Pre-Medieval Landscapes in Medieval Court Romance
Assemblage, Issue 8 (2004)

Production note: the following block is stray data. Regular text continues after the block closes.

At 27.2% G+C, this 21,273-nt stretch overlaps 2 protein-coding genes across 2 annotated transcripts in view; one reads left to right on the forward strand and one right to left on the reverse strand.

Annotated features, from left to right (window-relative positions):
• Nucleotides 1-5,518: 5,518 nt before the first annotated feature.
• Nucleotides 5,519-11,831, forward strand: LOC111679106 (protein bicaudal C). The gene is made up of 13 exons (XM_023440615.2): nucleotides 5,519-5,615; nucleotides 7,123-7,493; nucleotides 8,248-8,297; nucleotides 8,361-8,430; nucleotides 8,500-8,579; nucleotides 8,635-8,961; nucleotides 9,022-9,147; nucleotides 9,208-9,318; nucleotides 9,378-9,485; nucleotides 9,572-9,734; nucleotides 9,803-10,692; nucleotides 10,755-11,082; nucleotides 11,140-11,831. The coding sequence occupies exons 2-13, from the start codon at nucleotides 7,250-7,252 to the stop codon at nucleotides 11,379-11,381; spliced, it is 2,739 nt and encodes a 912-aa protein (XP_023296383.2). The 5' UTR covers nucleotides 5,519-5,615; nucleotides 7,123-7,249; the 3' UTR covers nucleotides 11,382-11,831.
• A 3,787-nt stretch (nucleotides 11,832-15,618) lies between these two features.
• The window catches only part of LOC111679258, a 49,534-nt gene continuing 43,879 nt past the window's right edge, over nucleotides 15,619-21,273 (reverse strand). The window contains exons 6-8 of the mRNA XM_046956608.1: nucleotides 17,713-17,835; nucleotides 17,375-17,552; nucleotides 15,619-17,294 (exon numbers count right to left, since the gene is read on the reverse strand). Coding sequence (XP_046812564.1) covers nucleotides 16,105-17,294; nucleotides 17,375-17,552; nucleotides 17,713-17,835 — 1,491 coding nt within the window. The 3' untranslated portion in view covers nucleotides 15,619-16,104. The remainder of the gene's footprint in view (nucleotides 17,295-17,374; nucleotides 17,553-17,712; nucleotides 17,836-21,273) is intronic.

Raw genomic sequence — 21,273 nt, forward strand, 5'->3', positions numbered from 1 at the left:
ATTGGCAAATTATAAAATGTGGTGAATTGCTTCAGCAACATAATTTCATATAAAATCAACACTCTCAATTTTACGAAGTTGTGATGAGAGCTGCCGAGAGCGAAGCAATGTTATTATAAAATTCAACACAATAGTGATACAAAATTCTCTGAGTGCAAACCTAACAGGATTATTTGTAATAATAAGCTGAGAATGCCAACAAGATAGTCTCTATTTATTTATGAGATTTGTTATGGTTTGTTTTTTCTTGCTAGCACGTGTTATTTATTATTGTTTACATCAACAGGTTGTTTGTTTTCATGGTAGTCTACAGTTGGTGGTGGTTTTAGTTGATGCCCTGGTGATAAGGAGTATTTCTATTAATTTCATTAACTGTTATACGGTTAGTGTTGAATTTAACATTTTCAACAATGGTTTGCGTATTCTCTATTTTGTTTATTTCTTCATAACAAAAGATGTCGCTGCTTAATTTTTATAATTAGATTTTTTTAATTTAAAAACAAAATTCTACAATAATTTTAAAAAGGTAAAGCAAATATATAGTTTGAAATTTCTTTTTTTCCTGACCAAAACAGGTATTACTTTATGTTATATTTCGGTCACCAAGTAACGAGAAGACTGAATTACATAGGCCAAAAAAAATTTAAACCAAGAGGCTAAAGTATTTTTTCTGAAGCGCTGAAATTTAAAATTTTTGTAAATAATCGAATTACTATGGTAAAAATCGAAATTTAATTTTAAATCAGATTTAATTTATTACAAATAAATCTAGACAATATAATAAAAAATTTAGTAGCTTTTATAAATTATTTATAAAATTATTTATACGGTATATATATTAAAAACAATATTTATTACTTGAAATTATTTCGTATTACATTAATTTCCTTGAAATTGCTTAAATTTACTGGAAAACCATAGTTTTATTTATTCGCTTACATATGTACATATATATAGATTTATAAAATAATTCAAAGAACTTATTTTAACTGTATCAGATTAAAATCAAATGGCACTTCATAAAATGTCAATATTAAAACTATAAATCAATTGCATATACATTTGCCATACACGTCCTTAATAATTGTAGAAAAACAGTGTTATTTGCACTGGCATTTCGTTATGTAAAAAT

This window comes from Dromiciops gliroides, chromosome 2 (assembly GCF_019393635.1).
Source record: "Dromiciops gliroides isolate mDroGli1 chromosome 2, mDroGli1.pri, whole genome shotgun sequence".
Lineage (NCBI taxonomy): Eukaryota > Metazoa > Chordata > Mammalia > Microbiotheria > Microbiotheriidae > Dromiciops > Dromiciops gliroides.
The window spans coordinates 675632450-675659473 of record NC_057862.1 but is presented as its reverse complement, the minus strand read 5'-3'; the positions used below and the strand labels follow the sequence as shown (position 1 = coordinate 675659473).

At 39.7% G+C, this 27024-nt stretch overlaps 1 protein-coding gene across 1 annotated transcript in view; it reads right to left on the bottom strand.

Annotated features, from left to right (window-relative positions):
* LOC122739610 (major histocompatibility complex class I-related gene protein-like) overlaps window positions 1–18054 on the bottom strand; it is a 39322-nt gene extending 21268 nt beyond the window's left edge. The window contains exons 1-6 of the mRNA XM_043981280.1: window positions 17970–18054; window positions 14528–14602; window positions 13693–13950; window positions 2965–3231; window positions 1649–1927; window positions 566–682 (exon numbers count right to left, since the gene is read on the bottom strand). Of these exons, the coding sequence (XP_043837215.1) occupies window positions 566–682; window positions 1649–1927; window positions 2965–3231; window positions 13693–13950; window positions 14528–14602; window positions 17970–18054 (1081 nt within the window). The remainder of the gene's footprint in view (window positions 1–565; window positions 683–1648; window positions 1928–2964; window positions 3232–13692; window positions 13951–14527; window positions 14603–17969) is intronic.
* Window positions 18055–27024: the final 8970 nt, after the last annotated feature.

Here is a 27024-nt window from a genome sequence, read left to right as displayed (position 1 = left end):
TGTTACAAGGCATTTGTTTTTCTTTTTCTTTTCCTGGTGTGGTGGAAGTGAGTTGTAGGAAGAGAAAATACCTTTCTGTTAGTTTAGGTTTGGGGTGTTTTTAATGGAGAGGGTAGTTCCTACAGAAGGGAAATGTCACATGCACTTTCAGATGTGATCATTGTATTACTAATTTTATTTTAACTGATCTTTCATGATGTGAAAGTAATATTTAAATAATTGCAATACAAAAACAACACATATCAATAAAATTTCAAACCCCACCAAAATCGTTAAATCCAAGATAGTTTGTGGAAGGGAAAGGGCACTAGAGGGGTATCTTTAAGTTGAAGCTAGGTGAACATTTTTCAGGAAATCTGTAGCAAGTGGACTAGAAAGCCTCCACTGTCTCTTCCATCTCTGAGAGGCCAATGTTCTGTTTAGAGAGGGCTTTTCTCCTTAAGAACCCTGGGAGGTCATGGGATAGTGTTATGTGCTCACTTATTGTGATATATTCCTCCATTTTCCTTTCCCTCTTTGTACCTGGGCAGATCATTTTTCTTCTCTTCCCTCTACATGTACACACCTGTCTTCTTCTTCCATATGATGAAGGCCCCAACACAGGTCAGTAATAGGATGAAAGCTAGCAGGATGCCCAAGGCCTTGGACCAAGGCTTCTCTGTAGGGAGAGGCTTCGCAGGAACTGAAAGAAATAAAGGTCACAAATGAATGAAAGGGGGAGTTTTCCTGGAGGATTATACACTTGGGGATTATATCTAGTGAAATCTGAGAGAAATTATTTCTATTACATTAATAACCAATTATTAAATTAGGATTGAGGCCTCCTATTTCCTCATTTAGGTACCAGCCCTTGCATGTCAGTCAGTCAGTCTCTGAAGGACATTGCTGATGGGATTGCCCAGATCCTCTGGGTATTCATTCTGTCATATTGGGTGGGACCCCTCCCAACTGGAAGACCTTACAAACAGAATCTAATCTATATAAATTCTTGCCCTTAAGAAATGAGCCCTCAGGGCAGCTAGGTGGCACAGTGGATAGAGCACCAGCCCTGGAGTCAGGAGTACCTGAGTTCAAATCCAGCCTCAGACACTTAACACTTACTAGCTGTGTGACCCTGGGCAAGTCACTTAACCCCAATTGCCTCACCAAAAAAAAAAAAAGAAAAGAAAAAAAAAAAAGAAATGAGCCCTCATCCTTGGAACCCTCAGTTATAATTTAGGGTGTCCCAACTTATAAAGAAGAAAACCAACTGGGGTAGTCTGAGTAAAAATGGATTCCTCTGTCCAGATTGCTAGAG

This essay examines the appearance in the early phases of Arthurian literature of landscape features recognisable to modern archaeologists as belonging to earlier periods, both historic and prehistoric. It argues that this is the case principally in those tales derived most closely from Welsh and Breton oral traditions, and postulates the use of a classical-style memory system as a means by which such features may have been preserved in oral tales. Finally it examines the underlying landscape of the tales themselves, with comments on revealed features (frequency and possible origin), comparisons to current interpretations of the past (particularly the Iron Age), and the potential of such ‘recovered’ literary material for the interpretation and reconstruction of past cultures.